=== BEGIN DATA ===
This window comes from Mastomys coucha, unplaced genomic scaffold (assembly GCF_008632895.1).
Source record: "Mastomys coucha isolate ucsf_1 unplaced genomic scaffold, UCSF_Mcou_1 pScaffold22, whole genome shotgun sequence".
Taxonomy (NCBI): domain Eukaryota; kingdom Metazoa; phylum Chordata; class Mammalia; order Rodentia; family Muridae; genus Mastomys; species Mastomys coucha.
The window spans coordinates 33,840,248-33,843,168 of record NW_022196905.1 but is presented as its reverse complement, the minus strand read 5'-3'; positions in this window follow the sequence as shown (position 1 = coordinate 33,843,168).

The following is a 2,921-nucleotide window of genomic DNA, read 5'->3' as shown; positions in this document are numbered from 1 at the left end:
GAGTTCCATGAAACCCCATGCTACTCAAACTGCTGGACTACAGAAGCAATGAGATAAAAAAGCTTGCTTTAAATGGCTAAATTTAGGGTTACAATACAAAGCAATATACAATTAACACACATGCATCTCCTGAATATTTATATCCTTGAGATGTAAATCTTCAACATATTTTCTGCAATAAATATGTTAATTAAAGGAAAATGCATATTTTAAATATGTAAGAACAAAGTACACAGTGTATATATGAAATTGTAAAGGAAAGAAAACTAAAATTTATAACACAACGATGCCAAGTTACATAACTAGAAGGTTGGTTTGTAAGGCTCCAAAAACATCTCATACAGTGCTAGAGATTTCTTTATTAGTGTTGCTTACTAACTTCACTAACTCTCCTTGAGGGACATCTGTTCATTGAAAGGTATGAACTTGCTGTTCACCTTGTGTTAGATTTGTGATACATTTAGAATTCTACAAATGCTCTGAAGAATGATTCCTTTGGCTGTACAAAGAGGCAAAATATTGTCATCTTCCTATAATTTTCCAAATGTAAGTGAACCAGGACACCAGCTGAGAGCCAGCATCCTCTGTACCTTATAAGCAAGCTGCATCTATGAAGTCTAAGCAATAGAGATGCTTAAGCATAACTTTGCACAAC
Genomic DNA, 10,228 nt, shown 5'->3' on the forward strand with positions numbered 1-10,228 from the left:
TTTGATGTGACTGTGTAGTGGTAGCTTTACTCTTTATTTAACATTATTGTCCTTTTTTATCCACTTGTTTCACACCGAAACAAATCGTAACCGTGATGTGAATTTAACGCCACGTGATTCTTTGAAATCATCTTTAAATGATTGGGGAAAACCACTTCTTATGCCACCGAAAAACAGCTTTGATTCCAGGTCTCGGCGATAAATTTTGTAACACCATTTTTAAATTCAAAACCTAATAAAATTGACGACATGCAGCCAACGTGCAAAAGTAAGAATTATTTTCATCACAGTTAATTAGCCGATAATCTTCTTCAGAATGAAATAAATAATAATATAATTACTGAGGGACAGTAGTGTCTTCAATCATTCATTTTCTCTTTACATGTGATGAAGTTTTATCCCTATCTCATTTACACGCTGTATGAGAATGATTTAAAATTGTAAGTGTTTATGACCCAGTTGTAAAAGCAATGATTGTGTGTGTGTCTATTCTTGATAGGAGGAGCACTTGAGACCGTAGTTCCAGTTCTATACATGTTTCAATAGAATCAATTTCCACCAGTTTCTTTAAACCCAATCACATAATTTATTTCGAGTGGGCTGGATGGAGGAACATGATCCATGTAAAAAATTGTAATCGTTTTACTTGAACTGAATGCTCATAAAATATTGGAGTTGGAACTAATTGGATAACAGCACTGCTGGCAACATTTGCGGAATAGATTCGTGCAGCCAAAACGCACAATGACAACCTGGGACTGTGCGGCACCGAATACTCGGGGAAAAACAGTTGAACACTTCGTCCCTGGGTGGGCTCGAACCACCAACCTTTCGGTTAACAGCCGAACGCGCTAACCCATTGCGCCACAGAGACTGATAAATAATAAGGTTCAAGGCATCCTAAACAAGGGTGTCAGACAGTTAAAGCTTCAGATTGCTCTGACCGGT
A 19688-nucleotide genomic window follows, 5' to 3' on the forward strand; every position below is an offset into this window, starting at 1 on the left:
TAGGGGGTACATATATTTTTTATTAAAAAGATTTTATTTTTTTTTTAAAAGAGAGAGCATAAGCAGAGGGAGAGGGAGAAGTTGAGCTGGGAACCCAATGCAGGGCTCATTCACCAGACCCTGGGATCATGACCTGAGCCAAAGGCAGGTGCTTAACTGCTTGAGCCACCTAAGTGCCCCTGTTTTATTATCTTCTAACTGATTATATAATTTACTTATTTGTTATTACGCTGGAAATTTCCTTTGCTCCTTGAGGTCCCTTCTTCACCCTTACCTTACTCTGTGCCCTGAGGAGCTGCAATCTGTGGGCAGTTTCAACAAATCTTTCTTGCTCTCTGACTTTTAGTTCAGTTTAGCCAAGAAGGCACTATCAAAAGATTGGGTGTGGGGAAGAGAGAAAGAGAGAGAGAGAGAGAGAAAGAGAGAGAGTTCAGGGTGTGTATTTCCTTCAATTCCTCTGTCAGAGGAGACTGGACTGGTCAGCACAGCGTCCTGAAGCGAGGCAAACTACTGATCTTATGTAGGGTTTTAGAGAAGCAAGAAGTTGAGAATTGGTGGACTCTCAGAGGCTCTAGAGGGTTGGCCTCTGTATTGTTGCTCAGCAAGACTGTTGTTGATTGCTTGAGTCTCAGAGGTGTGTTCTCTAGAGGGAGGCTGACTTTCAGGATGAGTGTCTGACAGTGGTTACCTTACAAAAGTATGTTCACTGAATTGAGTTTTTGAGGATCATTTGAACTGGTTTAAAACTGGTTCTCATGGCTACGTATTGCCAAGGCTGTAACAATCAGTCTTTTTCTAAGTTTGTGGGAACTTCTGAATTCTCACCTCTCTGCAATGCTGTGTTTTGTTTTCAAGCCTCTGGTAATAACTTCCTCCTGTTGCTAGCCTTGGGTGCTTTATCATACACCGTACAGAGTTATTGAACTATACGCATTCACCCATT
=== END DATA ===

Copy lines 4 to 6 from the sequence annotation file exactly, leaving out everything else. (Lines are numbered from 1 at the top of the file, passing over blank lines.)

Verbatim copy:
The window spans coordinates 33,840,248-33,843,168 of record NW_022196905.1 but is presented as its reverse complement, the minus strand read 5'-3'; positions in this window follow the sequence as shown (position 1 = coordinate 33,843,168).

The following is a 2,921-nucleotide window of genomic DNA, read 5'->3' as shown; positions in this document are numbered from 1 at the left end:
GAGTTCCATGAAACCCCATGCTACTCAAACTGCTGGACTACAGAAGCAATGAGATAAAAAAGCTTGCTTTAAATGGCTAAATTTAGGGTTACAATACAAAGCAATATACAATTAACACACATGCATCTCCTGAATATTTATATCCTTGAGATGTAAATCTTCAACATATTTTCTGCAATAAATATGTTAATTAAAGGAAAATGCATATTTTAAATATGTAAGAACAAAGTACACAGTGTATATATGAAATTGTAAAGGAAAGAAAACTAAAATTTATAACACAACGATGCCAAGTTACATAACTAGAAGGTTGGTTTGTAAGGCTCCAAAAACATCTCATACAGTGCTAGAGATTTCTTTATTAGTGTTGCTTACTAACTTCACTAACTCTCCTTGAGGGACATCTGTTCATTGAAAGGTATGAACTTGCTGTTCACCTTGTGTTAGATTTGTGATACATTTAGAATTCTACAAATGCTCTGAAGAATGATTCCTTTGGCTGTACAAAGAGGCAAAATATTGTCATCTTCCTATAATTTTCCAAATGTAAGTGAACCAGGACACCAGCTGAGAGCCAGCATCCTCTGTACCTTATAAGCAAGCTGCATCTATGAAGTCTAAGCAATAGAGATGCTTAAGCATAACTTTGCACAAC